White former employees or their offspring, who worked at Magnolia for several years, also appreciated the plantation as a self-sufficient unit. But they perceived Magnolia in less personal terms, although expressing respect and affection for some Magnolia people and pleasure in recalling some experiences. These few specialists did not experience a strong attachment to the place. They tended to see their roles compartmentalized, primarily as work related, but not as irrevocably linked to a more complex set of social and political plantation roles. One person explained: “Magnolia was where I worked and where Mr. Matt taught me about farming and the philosophies needed to make it work. He was a strategist. For example, he said the crops that fronted the road had to be as “clean” as possible so that people driving by, rubbernecking, would be impressed. Crops in the back need not be so good-looking.” He recalled Mr. Matt’s delight in having the tractors repainted in time for Christmas and lining them up near the Big House, glistening like new, to impress the arriving family visitors and passers-by. Still, from the overseers’ perspectives, working at Magnolia “…was a job, like going to a plant. Unlike some neighboring plantations, which are just showplaces, Magnolia was where people worked. It needed to make money for the family and for the workers.” Planting was a business. As these comments demonstrate, Magnolia was a place in which management and workers had a complementary concern for productivity, for “clean,” not “dirty,” fields. From management’s perspective, “clean” fields indicated effective husbandry, good labor relations too, and a basis for enhancing the owners’ standing in the community. Whitewashing the quarters at Christmas is a counterpart of “clean” fields, reflecting good management and another sign of the Hertzogs’ pride in their place. “Clean” meant “cared for” and well-managed.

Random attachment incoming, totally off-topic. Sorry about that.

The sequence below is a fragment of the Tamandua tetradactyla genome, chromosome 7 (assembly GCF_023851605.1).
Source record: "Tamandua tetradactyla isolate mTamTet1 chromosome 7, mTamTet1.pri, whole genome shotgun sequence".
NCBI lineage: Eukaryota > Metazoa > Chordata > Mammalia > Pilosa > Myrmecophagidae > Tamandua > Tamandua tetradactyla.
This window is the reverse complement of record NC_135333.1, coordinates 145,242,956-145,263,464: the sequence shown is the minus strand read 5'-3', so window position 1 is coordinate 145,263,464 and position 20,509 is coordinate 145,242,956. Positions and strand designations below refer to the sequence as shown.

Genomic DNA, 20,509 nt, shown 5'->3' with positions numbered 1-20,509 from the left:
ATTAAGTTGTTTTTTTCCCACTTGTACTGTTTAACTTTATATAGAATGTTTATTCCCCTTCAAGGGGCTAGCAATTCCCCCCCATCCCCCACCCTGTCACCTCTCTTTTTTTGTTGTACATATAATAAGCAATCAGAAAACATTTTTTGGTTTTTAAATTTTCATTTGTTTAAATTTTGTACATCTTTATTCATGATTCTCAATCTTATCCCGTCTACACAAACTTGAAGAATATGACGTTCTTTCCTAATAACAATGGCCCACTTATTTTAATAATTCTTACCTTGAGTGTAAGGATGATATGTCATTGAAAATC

Black Views

Black former tenants did not explicitly articulate Magnolia’s importance as a persisting Hertzog family establishment, working farm, and community. That sentiment was expressed in other terms. Sensitivity to the strong connections among the Hertzog family, its lands, and the community was repeatedly implied by personalizing and individualizing the plantation and its community. As mentioned before, local people preferred to identify the farm by its owners’ family name, the Hertzogs’, or the Hertzogs’ place, rather than by its impersonal formal title, Magnolia. One lived at the Hertzogs’, worked for the Hertzogs, and shopped at the Hertzogs’. So compelling was the link between the place and the family name that interviewees who had lived in the area for decades failed to recognize “Magnolia” as a local entity. On the other hand, they responded immediately and with interest when “the Hertzogs’ place” was mentioned. Like “Ms. Lizzie’s place,” “the Cohens’ place” and “the Carnahan store” in Cloutierville, families long associated with particular sites lent their names to the social geography.